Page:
- Global Imbalances or Bad Accounting? The Missing Dark Matter in the Wealth of Nations
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- by Hausmann, Ricardo; Sturzenegger, Federico
- This paper argues that current account statistics may provide a poor indication for the real
evolution of a country’s net foreign assets. This may be due to a series of factors including the
mismeasurement of FDI, unreported trade of insurance or liquidity services and debt relief.
Because of these problems we suggest estimating net foreign assets by capitalizing the net
investment income and then estimating the current account from the changes in this stock of
foreign assets. We call dark matter the difference between our measure of net foreign assets and
that portrayed by official statistics. We find dark matter to be important for many countries and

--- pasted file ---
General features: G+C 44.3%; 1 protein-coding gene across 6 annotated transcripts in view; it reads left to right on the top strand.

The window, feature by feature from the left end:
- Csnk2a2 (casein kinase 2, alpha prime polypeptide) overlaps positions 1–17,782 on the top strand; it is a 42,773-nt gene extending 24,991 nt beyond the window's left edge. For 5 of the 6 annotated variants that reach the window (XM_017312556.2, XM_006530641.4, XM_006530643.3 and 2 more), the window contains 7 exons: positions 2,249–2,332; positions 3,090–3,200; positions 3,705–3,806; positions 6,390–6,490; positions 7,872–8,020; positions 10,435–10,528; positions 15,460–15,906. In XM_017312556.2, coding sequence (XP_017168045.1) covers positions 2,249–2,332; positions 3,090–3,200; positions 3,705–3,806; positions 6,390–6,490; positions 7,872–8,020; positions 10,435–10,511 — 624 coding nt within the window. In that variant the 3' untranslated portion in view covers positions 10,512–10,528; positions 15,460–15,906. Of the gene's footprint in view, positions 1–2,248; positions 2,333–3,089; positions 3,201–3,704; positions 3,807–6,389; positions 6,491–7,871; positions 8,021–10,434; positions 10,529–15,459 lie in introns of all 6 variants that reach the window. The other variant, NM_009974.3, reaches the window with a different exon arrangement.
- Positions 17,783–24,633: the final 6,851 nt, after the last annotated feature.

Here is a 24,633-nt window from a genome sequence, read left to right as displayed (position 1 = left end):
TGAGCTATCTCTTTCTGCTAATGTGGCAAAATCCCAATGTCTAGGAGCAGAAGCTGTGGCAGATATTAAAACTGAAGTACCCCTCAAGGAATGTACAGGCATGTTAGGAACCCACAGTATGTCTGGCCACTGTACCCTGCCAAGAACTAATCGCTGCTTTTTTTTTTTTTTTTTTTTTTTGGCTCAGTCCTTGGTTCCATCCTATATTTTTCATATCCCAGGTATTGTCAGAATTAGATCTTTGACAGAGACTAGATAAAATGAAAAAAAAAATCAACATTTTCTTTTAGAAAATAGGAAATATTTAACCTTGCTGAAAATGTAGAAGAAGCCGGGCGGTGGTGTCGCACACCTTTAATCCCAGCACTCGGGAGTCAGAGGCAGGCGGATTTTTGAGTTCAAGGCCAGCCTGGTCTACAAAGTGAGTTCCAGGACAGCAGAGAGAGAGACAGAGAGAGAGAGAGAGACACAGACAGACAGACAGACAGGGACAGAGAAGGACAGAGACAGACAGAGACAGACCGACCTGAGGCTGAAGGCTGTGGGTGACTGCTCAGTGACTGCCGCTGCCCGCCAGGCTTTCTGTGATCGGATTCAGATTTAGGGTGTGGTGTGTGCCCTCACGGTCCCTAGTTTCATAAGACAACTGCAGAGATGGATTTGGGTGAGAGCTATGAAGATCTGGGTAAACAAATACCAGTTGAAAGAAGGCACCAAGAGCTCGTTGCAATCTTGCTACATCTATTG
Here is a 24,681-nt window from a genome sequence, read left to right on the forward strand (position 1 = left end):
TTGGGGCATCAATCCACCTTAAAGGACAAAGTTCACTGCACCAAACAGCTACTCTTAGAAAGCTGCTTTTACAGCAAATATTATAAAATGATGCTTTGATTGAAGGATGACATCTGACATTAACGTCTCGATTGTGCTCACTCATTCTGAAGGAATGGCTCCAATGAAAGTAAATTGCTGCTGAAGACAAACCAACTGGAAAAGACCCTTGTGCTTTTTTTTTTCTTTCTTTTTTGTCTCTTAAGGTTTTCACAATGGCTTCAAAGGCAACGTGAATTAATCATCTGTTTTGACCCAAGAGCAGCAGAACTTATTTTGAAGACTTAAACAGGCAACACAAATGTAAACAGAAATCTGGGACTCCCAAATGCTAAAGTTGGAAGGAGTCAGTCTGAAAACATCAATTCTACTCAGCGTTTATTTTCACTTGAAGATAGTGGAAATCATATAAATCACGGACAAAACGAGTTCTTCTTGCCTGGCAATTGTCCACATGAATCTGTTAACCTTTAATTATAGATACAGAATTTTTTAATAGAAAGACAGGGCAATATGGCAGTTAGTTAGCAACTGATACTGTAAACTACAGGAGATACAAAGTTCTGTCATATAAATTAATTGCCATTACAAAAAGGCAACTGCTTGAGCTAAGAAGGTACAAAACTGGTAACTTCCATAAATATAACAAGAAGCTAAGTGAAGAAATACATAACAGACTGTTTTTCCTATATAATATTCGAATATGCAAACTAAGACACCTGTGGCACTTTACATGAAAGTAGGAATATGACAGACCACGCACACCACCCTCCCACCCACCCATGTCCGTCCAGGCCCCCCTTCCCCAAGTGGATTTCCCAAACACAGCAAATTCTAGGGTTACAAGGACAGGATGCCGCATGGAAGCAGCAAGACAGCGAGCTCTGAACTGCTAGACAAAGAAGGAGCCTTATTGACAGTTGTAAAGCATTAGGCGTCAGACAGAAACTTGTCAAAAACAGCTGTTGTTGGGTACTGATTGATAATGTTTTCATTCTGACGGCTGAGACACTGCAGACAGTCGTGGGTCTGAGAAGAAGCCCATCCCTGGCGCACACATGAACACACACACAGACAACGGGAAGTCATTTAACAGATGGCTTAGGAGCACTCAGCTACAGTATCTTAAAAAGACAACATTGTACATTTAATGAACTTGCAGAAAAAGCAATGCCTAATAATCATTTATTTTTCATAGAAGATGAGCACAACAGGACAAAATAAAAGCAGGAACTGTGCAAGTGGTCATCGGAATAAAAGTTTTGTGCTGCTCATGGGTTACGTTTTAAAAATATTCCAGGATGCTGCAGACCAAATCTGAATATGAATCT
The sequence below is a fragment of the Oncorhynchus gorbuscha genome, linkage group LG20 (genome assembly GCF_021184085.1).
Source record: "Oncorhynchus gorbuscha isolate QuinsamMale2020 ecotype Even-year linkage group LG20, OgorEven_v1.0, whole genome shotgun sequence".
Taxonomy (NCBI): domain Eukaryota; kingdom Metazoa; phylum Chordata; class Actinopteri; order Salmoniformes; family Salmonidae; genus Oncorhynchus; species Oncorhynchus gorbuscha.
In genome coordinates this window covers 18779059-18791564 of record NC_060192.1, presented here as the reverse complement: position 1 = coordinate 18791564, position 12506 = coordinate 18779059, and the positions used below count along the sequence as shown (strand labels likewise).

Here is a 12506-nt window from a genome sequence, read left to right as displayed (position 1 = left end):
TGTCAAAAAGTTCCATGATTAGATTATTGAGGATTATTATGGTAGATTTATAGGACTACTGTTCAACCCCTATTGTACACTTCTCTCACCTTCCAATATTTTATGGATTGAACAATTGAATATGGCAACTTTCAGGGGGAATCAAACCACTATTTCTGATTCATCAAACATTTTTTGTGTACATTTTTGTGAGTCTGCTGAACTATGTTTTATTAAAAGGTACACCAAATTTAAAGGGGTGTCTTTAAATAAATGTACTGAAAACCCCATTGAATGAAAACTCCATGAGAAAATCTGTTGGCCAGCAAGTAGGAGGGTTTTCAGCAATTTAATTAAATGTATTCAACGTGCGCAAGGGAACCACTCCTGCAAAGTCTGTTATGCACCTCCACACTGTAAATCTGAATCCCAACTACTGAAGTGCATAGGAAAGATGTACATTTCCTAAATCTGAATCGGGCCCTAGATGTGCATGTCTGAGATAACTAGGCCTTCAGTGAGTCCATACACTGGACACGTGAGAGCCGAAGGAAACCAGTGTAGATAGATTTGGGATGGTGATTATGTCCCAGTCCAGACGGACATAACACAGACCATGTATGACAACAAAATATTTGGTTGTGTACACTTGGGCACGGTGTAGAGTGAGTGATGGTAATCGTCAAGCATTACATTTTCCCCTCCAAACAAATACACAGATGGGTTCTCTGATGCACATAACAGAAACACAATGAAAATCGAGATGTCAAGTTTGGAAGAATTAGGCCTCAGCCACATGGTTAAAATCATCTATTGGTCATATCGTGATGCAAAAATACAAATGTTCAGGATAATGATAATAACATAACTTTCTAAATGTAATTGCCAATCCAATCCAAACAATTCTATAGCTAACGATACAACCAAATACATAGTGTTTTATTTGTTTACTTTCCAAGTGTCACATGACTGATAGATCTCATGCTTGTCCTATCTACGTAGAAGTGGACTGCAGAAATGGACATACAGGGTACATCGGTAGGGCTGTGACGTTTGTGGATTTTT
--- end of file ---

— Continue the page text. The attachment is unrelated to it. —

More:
that it relates to FDI flows, domestic volatility, and debt relief. We also find that, once dark
matter is taken into account, global net asset positions appear to be relatively stable. In particular,
the exports of dark matter of the US appear to be fairly steady and large enough to keep the US
net asset position stable, casting doubts on the need for a major adjustment of the dollar or a
large rebalancing of the global economy.
- Publication Type: WCFIA Working Paper
- Published Date: September 2006
- Field of Interest: International Economics
- Hausmann, Ricardo, and Federico Sturzenegger. "Global Imbalances or Bad Accounting? The Missing Dark Matter in the Wealth of Nations." Working Paper 2008-0043, Weatherhead Center for International Affairs, Harvard University, January 2006. (Revised September 2006.)
- Also CID Working Paper No. 124.